Risk Estimate Led to Few Flood Policies

Dennis Rowan Sr., with wife Antoinette Rowan, covers a door with plywood at the home of his wife's aunt in the Lower Ninth Ward of New Orleans. Although many of the neighborhood's residents lack flood insurance, the aunt had a policy.
Dennis Rowan Sr., with wife Antoinette Rowan, covers a door with plywood at the home of his wife's aunt in the Lower Ninth Ward of New Orleans. Although many of the neighborhood's residents lack flood insurance, the aunt had a policy. "I don't know what we're going to do," one resident said. (By Sarah L. Voisin -- The Washington Post)

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By Peter Whoriskey
Washington Post Staff Writer
Monday, October 17, 2005

NEW ORLEANS -- Many of the thousands of homeowners in the Lower Ninth Ward, one of the hardest-hit areas in the city, lacked flood insurance because the neighborhood in theory was supposed to be relatively safe, local insurance agents and residents said.

Most of the area sits outside the "high-risk" flood districts designated on federal maps used for insurance, and so, unlike homeowners elsewhere in this low-lying city, most in the Lower Ninth Ward were not legally required by lenders to buy flood coverage.

Those federal insurance maps, however, were based on a vastly mistaken assumption: that the levees and flood walls protecting the neighborhood from inundation would remain intact. When the levees breached near the Lower Ninth, the floodwaters ravaged countless homes unprotected by flood insurance, and many neighbors wonder whether anyone will have the wherewithal to rebuild.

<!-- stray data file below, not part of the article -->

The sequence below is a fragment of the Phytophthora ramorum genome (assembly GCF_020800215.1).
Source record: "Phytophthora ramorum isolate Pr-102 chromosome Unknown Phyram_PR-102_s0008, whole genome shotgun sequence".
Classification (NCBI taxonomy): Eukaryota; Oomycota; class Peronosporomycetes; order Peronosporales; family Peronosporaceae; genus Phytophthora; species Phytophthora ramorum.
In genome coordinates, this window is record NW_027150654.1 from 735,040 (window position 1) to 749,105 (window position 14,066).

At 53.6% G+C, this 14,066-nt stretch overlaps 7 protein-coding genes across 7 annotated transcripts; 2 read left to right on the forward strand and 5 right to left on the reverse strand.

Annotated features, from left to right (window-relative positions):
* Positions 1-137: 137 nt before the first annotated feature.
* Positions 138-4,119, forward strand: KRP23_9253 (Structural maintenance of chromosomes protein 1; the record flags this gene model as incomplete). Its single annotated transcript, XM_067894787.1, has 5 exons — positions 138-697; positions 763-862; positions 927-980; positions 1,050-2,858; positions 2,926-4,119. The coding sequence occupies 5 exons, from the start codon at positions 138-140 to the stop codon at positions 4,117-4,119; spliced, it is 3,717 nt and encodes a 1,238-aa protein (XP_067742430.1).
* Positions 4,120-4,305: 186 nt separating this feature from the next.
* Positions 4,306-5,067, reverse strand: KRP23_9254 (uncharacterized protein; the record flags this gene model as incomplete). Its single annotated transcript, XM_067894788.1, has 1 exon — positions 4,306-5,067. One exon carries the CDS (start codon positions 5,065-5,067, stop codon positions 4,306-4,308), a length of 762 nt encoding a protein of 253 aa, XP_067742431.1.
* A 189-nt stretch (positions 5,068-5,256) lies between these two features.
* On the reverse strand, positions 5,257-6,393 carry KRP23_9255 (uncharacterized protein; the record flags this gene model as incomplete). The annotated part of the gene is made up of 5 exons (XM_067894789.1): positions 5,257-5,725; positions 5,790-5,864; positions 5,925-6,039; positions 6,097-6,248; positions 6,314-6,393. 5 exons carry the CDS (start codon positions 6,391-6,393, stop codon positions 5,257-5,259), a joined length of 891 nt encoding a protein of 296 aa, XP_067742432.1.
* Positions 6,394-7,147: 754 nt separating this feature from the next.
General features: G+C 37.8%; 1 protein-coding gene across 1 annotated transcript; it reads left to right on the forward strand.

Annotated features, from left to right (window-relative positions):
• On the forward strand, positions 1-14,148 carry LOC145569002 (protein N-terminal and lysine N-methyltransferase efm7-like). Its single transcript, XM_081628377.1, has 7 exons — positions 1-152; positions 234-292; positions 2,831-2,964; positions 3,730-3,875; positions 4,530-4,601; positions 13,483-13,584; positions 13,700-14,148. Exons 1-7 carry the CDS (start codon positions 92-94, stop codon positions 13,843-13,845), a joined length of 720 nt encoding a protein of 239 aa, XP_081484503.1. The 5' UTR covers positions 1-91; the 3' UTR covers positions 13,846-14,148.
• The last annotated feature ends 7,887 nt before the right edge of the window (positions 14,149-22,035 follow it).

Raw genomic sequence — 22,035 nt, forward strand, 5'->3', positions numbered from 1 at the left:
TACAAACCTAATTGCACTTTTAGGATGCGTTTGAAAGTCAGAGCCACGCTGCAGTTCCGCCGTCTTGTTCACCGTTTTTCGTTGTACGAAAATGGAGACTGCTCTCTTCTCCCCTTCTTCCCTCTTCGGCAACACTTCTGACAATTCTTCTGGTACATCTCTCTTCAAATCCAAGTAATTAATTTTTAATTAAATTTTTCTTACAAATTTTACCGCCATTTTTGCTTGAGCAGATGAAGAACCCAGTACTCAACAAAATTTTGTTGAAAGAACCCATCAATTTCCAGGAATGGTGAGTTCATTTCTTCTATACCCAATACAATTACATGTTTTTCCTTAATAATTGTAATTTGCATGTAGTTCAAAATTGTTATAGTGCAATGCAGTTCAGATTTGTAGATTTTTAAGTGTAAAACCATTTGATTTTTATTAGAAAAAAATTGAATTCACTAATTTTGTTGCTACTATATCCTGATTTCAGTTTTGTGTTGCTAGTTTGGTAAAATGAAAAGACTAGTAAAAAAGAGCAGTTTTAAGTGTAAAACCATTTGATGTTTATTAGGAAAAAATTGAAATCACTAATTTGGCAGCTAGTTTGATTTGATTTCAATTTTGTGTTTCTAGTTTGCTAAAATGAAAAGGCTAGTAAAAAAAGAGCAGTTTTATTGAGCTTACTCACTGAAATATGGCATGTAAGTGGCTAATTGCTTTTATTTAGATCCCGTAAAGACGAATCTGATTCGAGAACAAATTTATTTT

In communities all along the Gulf Coast, the shape and extent of the recovery -- or neighborhood abandonment -- may depend largely on who had flood insurance and who did not.

Hurricane Katrina was one of the most destructive storms to strike the United States in 50 years. Now some insurance experts say it is likely to be the most difficult from which to recover because a relatively small portion of the economic damage is covered by insurance.

Robert P. Hartwig, chief economist at the Insurance Information Institute, an industry group, has tallied insurance payouts after natural disasters in the United States, Western Europe and Japan.

On average, private insurance covers 62 percent of the economic losses after natural disasters in those places, he said. But in New Orleans, he expects that insurance will cover less than half of the losses -- and perhaps much less than that -- because of the magnitude of uninsured flood losses.

"It will probably be the lowest percentage of coverage for a major natural disaster in the U.S. for the last half-century," Hartwig said. "Unfortunately, the level of coverage in New Orleans is likely to be somewhere between the Western countries and the Third World -- where places can be affected for years, if not decades, by natural disasters."

Homeowners in the Lower Ninth Ward are becoming acutely aware of the difficulties of rebuilding without insurance. While insurance has begun paying for repair crews in more-affluent areas, they fear their working-class neighborhood could become a ghost town.

"Lots of people will lose their homes," said Mary Hammothe, 48, a bank processor whose roof has a hole where her son cut his way out of the attic.

"I lost two jobs with Hurricane Katrina," said Cynthia Minor, 45, a pharmacy technician who lives nearby. "I don't have any money to rebuild. Who does?"

Among the key factors determining whether a homeowner buys flood insurance are the complex maps created by the Federal Emergency Management Agency and adopted by communities.


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© 2005 The Washington Post Company

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